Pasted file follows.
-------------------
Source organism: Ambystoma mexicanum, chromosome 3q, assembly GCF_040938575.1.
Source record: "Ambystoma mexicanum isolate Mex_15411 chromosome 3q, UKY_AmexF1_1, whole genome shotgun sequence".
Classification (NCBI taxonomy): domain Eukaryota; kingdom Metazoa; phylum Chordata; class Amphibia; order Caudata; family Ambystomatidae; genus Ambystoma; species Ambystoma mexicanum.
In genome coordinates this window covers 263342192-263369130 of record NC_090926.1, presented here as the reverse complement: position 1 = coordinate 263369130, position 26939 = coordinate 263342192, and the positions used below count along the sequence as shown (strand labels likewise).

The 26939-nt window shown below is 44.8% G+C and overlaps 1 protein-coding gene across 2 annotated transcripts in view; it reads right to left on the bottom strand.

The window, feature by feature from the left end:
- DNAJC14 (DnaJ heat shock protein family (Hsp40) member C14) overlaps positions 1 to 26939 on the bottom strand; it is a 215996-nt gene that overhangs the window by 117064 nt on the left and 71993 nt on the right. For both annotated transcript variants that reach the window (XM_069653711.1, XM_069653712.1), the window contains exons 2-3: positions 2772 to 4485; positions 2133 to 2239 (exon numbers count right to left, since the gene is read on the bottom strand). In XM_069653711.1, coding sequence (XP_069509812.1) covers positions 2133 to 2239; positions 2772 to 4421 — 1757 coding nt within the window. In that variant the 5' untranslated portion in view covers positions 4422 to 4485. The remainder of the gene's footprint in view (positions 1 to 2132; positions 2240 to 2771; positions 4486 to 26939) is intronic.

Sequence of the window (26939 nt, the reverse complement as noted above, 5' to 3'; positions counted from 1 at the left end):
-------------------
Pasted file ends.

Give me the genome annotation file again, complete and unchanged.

Source organism: Ambystoma mexicanum, chromosome 3q, assembly GCF_040938575.1.
Source record: "Ambystoma mexicanum isolate Mex_15411 chromosome 3q, UKY_AmexF1_1, whole genome shotgun sequence".
Classification (NCBI taxonomy): domain Eukaryota; kingdom Metazoa; phylum Chordata; class Amphibia; order Caudata; family Ambystomatidae; genus Ambystoma; species Ambystoma mexicanum.
In genome coordinates this window covers 263342192-263369130 of record NC_090926.1, presented here as the reverse complement: position 1 = coordinate 263369130, position 26939 = coordinate 263342192, and the positions used below count along the sequence as shown (strand labels likewise).

The 26939-nt window shown below is 44.8% G+C and overlaps 1 protein-coding gene across 2 annotated transcripts in view; it reads right to left on the bottom strand.

The window, feature by feature from the left end:
- DNAJC14 (DnaJ heat shock protein family (Hsp40) member C14) overlaps positions 1 to 26939 on the bottom strand; it is a 215996-nt gene that overhangs the window by 117064 nt on the left and 71993 nt on the right. For both annotated transcript variants that reach the window (XM_069653711.1, XM_069653712.1), the window contains exons 2-3: positions 2772 to 4485; positions 2133 to 2239 (exon numbers count right to left, since the gene is read on the bottom strand). In XM_069653711.1, coding sequence (XP_069509812.1) covers positions 2133 to 2239; positions 2772 to 4421 — 1757 coding nt within the window. In that variant the 5' untranslated portion in view covers positions 4422 to 4485. The remainder of the gene's footprint in view (positions 1 to 2132; positions 2240 to 2771; positions 4486 to 26939) is intronic.

Sequence of the window (26939 nt, the reverse complement as noted above, 5' to 3'; positions counted from 1 at the left end):